Yesterday, the Chicago Plan Commission approved a $500 million mixed-use development to be built at the corner of Chicago Ave. and State St. on a parcel now containing surface parking for Holy Name Cathedral. The development, “One Chicago Square”, will contain 795 rental units, 75 condos, multiple floors for commercial use and 1,090 parking spaces.
The existing surface lot has approximately 160 parking spaces, which means parking supply on this lot will increase by 580% in one of the densest, most walkable and busiest neighborhoods in the city. . It’s a shock to see the city’s transit-friendly policies so largely ignored.
Of these parking spaces, 225 are reserved for parishioners of the Saint-Nom Cathedral across the street, or 65 parking spaces more than currently. The remaining 865 spaces would be for residents and commercial uses. It is unclear if a resident parking spot will be attached to the price of the unit, or purchased/rented separately.
Just above Chicago’s Red Line station, this development could technically be built without parking spaces thanks to Chicago’s Transit-Oriented Development (TOD) Ordinance, which allows developers to cut 100 % commercial parking minimums and 50% residential parking minimums. minimum. Through an additional process, the residential parking minimum can also be reduced to zero spaces.
Since its introduction in 2013, the TOD ordinance has allowed developers to provide fewer parking spaces in residential and commercial developments within 600 feet of “L” and Metra stations. The ordinance was revised in 2015 to allow developers to completely eliminate parking for developments within 1,320 feet (¼ mile) of these stations.
Clearly, to maintain the city’s progressive TOD policy, the ordinance needs another update, especially in the downtown area. Any development this close to public transit should be subject to maximum parking, rather than just eliminating the minimums.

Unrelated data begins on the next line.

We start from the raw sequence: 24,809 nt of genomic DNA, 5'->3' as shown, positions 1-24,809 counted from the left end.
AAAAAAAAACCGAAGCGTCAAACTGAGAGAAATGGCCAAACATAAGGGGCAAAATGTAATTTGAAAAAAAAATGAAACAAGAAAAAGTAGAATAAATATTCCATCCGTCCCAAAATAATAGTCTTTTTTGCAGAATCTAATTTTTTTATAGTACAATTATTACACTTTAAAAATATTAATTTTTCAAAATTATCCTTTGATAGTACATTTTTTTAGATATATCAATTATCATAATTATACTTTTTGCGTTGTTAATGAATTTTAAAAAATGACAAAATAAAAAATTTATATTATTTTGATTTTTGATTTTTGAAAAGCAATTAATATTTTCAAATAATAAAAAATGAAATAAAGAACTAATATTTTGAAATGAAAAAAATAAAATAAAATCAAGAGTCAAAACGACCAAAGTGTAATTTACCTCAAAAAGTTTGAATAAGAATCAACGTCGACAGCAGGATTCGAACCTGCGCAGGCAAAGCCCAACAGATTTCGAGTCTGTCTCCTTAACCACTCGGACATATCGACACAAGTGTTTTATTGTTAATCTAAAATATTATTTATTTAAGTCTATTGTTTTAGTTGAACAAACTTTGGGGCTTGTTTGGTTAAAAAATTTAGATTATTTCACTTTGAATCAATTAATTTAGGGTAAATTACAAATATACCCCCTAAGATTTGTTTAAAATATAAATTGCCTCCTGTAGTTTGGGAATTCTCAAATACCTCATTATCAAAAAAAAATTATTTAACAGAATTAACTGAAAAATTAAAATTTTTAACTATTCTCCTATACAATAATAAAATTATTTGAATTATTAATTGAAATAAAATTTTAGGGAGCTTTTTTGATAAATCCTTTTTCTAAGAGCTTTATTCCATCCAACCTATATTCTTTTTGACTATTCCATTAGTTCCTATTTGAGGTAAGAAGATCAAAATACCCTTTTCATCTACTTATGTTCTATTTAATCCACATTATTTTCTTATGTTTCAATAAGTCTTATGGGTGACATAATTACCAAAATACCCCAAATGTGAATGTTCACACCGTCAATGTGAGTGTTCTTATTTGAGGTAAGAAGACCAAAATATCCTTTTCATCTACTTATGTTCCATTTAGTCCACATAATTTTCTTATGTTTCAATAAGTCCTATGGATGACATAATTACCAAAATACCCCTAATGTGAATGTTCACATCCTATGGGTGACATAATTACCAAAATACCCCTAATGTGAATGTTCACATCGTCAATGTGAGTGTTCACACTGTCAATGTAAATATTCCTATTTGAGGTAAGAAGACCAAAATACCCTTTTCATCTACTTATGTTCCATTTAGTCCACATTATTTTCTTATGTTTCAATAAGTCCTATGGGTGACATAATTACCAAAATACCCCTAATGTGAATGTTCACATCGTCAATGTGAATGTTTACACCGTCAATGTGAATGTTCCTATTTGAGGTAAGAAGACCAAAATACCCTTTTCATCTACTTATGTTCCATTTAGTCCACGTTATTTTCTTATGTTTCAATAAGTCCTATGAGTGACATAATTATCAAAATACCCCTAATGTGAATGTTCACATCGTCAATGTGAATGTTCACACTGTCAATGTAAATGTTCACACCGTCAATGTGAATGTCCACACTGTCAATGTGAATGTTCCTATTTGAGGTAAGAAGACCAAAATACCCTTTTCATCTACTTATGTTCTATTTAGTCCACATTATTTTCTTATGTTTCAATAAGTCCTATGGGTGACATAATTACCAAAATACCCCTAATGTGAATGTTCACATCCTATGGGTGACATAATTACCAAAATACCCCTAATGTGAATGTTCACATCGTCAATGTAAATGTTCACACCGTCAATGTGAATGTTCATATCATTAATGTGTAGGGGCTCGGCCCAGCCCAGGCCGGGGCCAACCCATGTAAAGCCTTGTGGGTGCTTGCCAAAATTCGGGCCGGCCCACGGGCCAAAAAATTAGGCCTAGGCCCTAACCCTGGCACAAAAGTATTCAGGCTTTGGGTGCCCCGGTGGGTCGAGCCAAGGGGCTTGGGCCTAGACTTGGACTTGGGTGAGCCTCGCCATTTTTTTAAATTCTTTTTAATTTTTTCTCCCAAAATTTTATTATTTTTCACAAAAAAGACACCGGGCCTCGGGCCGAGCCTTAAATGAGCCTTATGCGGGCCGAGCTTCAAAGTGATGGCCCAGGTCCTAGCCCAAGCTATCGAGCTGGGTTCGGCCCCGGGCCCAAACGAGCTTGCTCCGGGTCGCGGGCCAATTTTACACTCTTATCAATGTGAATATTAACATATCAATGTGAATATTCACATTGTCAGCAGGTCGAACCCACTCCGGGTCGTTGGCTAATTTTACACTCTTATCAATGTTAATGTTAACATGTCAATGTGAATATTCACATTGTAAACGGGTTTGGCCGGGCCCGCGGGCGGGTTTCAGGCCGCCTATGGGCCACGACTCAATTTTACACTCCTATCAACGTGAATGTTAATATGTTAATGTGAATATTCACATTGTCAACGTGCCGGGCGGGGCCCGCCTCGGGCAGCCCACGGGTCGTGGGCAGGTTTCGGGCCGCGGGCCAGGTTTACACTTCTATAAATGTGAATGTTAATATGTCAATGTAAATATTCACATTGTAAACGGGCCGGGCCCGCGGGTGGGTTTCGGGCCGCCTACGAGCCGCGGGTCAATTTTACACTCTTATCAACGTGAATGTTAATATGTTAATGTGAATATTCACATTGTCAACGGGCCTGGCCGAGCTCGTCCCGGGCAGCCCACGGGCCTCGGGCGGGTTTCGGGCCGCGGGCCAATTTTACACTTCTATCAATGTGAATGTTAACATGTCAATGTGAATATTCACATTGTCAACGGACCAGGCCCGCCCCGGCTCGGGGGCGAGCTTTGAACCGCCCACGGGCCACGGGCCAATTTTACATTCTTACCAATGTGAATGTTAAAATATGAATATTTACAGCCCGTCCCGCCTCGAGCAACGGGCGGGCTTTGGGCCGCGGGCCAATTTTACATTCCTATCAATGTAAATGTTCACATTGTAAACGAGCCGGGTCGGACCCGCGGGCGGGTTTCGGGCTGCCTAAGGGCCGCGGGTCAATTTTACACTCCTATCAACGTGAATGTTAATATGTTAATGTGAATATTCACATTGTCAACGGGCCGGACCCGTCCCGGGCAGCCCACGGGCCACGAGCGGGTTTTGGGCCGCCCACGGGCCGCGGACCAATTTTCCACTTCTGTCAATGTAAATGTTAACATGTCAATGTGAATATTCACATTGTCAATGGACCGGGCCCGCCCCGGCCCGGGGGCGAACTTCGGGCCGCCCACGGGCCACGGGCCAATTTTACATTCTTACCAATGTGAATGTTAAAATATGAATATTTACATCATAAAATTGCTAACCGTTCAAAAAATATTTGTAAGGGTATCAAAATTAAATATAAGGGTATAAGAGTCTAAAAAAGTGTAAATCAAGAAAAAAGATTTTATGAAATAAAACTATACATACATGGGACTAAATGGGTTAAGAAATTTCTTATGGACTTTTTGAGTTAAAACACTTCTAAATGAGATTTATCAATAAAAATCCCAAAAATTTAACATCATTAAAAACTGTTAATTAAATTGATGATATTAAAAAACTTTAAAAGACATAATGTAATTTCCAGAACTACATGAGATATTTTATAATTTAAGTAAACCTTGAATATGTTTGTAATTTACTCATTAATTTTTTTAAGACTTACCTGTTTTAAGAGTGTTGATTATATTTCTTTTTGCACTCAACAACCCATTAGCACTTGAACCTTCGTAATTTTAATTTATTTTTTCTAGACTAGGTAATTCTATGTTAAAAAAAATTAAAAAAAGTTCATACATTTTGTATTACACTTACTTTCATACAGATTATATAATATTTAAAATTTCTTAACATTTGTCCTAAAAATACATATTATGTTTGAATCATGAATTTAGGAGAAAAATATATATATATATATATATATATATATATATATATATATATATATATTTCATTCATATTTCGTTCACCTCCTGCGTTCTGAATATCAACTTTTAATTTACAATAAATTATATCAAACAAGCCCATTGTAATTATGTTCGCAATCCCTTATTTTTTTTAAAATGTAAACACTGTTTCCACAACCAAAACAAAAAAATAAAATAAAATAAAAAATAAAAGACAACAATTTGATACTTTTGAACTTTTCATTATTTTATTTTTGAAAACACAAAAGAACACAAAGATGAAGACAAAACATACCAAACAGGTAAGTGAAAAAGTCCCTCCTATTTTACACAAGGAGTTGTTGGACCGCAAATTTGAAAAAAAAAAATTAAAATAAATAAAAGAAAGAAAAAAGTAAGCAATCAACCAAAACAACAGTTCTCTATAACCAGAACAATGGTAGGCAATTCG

The development site currently sits on land with mixed zoning, DX-7 and DX-12; the proponent is seeking to change the zoning so that the entire parcel is zoned DX-12. The existing parking minimum in the DX-12 zone would require 478 parking spaces for residential use (0.55 spaces per unit) and 0 spaces for commercial use. With or without the TOD ordinance, this development far exceeds the number of parking lots that would need to be built in a downtown neighborhood.
Councilman Brian Hopkins (2nd Ward) posted earlier in the week that he was “inclined to support” the development – already approved by the Planning Commission – through a “Chicago Avenue Transit Improvement Program” which will be required as part of the development. This program will, according to Hopkins, “solve the traffic problems on Chicago Avenue”. The alderman may have misspoken, because the only transit-related commitments made during the planned development process and confirmed by his office involve paying up to $40,000 for the construction of a single “concrete bus pad” on Dearborn St., just north of Chicago Ave. , and move a CTA bus shelter on Michigan Ave., three blocks from the development.
Concrete bus platforms, unfortunately, do nothing for traffic or bus riders.
Commitments made as a result of the now approved planned development process also include the requirement for the developer to pay for a Divvy station on the property, but that is where the requirements for sustainable transportation end. The developer will also be responsible for modifying eleven traffic lights and adding left and right turn arrows at several intersections along Chicago Avenue. The neighborhood itself will move several metered parking spaces on Chicago Ave. to unmetered blocks in the 2nd Ward to add more traffic lanes on Chicago Ave.